Strain Out the Goobers
Even if you open your paint right after bringing it home from the paint store, you can still have small chunks or strands of hard paint in it. If those end up on the wall, you'll have to pick them out and reroll the area. So spend two minutes straining out the goobers.
Buy a paint strainer at a home center or paint store or use old pantyhose to strain the paint. Place the strainer over a 5-gallon bucket, then pour the paint through the strainer. The strainer catches any debris in the paint. If you really want to be dollar savvy, rinse out the strainer in the sink and reuse it.
Paint Window Sashes Faster
Most DIYers slop paint onto the glass when painting windows, then scrape it off with a razor. But if you're good with a paintbrush, you can cut in along the glass. You won't have to scrape, and better yet, you'll leave the paint seal intact between the wood and the glass.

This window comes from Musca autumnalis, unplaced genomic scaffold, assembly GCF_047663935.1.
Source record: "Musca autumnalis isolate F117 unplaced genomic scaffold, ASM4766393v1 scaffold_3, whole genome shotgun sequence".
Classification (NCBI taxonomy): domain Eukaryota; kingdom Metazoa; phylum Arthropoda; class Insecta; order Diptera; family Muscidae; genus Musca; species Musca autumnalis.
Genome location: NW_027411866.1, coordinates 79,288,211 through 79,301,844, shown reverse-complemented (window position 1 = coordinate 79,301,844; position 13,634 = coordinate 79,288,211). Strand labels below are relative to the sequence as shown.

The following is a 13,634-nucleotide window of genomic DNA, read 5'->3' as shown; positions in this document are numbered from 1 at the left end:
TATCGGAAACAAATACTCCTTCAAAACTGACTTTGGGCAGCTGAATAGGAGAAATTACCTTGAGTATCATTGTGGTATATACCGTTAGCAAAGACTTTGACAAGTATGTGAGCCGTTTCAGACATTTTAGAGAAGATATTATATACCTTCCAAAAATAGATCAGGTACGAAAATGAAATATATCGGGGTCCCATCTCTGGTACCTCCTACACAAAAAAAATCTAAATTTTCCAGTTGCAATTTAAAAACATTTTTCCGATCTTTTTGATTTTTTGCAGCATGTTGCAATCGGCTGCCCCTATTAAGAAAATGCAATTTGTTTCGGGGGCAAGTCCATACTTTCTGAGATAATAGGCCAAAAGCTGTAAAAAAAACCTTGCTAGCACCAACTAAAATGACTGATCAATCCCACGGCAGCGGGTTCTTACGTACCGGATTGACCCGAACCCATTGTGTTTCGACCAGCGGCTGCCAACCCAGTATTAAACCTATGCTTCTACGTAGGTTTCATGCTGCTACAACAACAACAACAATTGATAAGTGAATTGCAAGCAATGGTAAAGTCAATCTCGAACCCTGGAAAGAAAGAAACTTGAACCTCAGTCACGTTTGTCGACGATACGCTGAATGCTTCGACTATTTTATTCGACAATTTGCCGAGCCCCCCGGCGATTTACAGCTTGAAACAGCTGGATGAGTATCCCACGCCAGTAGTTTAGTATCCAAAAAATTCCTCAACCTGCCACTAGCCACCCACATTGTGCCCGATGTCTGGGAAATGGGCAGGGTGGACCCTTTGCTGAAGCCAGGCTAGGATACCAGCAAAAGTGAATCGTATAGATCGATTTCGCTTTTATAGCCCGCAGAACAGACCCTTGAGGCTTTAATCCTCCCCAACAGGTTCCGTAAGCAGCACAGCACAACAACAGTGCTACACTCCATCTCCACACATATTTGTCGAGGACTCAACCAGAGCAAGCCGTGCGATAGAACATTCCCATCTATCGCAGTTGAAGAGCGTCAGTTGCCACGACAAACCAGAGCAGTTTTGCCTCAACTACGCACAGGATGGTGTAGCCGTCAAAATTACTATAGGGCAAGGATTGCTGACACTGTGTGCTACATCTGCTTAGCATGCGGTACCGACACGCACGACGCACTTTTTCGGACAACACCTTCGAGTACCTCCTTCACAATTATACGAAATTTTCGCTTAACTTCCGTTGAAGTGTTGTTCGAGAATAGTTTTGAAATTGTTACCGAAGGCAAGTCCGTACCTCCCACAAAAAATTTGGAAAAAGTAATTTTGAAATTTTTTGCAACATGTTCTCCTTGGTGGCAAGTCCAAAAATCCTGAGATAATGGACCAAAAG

Load your brush and lay off the paint on the sash, staying about 1/2 in. from the glass. As soon as the brush is about half unloaded, go back and cut in closely. Let the brush bristles just barely touch the glass so the paint seals the tiny gap between the wood and the glass. If paint does drip on the window, scrape it off with a razor after it dries.
Groove Textured Ceilings
It's almost impossible to paint right next to rough-textured ceilings (a process called 'cutting in') without getting paint on the ceiling. Taping off the ceiling doesn't work either. The solution? Knock off the texture at the edge with a putty knife. Hold the knife at a 45-degree angle to the wall and run the blade along the edge of the ceiling. The blade scrapes away the texture and leaves a small groove in the ceiling. Clean out the groove with a duster or a dry paintbrush.
Now when you cut in along the top of the wall, the paintbrush bristles will slide into the groove, giving you a crisp paint line without getting paint on the ceiling. And you'll never notice the thin line of missing texture.